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Massey Ferguson Planter Converted To No-till
When Chester Clark, Ewing, Mo., switched to no-till, he had to come up with a low-cost no-till planter for his small farm. He found the answer by converting a Massey Ferguson 468 planter.
The planter was equipped with double disc openers but had conventional planter shoes that were almost 2 in. wide. He redesigned the shoe so it's only 1/2 in. wide. Then he shortened the double disc spindle and changed its angle so that the discs open a groove just wide enough to accommodate the 1/2-in. wide shoe. He used 1/8-in. thick sheet metal to make shoe extensions and bolted them to each side of the shoe. The extensions provide attachment points for seed covering and soil compaction devices. The front edge of each shoe extension is beveled slightly. The rear vertical surface of the shoe ends just behind the front two bolts on the frame. A 1/ 2-in. thick spacer with holes to match the rear frame holes was placed vertically between the shoe extension plates. He also added spacers on both sides between the shoe extension plates and frame plates. The seed drop tube is placed between the frame plates.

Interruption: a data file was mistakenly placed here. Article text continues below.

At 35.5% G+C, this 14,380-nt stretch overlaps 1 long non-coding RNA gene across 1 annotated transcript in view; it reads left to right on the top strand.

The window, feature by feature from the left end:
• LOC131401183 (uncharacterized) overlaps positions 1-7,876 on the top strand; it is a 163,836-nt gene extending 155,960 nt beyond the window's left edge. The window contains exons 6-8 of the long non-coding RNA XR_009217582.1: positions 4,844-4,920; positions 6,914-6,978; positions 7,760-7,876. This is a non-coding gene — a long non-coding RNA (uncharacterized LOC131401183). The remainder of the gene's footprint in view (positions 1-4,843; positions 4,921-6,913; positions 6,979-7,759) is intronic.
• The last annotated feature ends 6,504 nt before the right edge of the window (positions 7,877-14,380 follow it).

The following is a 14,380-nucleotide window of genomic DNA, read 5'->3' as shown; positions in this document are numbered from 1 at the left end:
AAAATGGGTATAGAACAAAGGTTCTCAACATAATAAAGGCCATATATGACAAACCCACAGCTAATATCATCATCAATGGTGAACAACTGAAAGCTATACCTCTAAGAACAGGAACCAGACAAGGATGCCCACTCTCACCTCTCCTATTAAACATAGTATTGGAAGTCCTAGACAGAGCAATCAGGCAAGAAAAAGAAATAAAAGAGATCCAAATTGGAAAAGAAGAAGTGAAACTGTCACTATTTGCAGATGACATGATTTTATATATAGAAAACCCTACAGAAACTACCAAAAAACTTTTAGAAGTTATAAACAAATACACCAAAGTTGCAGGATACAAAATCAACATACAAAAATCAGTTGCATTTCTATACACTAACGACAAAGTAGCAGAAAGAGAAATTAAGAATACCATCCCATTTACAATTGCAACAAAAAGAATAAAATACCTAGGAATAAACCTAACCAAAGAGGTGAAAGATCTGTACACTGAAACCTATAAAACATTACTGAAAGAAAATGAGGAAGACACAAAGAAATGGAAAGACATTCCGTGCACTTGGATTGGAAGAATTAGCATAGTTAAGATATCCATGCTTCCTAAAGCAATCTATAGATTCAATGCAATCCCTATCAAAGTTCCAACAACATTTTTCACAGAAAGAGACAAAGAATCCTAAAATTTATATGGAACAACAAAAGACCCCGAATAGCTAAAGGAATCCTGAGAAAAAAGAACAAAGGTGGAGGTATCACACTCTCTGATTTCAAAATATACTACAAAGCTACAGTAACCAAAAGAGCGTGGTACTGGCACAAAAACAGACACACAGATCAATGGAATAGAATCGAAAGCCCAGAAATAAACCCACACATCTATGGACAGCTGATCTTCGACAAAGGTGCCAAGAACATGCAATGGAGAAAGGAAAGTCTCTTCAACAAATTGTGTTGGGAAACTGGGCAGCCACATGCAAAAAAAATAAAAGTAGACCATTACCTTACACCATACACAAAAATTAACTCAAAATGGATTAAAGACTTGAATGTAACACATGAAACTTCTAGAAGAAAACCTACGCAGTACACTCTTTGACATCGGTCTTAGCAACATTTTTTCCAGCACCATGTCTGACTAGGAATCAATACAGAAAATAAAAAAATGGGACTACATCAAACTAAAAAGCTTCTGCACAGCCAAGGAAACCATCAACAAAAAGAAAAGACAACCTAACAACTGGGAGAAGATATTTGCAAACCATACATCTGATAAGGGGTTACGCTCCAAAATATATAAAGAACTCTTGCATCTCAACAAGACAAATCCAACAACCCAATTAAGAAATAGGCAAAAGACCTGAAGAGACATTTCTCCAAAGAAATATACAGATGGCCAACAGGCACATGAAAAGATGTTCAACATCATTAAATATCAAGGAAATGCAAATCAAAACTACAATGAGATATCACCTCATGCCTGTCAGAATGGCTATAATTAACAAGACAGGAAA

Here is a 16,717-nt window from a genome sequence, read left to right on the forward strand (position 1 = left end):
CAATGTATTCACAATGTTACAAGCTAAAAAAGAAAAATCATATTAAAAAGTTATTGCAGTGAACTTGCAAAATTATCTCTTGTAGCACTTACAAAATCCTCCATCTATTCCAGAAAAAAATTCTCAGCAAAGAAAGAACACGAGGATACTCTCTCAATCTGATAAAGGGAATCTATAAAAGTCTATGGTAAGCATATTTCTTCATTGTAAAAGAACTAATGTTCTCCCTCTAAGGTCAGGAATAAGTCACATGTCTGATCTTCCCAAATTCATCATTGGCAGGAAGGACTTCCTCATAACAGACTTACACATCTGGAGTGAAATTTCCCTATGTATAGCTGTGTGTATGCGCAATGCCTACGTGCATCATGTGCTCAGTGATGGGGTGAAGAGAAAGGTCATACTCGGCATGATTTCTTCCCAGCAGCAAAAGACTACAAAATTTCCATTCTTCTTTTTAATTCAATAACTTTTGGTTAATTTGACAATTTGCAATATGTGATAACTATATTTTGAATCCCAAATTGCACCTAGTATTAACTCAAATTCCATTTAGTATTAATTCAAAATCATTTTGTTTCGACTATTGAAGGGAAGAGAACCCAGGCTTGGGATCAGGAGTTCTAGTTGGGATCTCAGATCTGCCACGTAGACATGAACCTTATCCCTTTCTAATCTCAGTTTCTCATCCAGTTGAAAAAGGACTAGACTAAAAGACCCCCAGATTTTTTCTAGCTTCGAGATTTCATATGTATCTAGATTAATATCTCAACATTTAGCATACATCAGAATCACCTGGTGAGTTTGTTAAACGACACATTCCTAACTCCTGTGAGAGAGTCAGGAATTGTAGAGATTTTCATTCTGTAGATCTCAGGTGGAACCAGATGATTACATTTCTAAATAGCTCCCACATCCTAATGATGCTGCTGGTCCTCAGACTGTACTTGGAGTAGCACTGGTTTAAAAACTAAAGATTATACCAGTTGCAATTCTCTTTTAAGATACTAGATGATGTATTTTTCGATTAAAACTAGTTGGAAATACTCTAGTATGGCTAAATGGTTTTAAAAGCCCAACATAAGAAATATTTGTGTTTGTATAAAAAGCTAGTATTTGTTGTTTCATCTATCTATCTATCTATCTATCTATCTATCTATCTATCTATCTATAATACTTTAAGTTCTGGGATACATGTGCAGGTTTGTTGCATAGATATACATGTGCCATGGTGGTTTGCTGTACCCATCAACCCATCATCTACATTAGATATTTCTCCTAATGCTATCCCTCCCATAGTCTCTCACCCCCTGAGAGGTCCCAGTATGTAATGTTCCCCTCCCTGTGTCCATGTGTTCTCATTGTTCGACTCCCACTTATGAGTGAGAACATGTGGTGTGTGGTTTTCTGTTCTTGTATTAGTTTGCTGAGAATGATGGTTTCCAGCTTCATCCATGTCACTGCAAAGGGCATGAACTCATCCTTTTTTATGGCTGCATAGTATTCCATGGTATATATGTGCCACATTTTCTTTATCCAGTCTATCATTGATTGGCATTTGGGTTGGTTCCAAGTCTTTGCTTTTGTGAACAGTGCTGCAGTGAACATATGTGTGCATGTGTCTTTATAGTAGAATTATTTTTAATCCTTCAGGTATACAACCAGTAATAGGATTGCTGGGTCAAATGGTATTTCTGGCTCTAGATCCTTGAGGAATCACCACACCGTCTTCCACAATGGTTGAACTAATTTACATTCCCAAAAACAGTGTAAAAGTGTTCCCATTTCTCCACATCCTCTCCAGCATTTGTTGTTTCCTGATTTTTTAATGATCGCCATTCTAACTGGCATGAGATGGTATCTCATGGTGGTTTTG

The final step was to modify the seed drop tubes or make new ones. In some cases he was able to cut off part of the old tubes and use a rectangular funnel made from thin sheet metal to direct seed into the shoe extensions.
"I think similar modifications could be made to other planter makes and models," says Clark.
For more information, contact: FARM SHOW Followup, Chester L. Clark, 840 County Road 115, Ewing, Mo. 63440 (ph 573 439-5918).

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1998 - Volume #22, Issue #2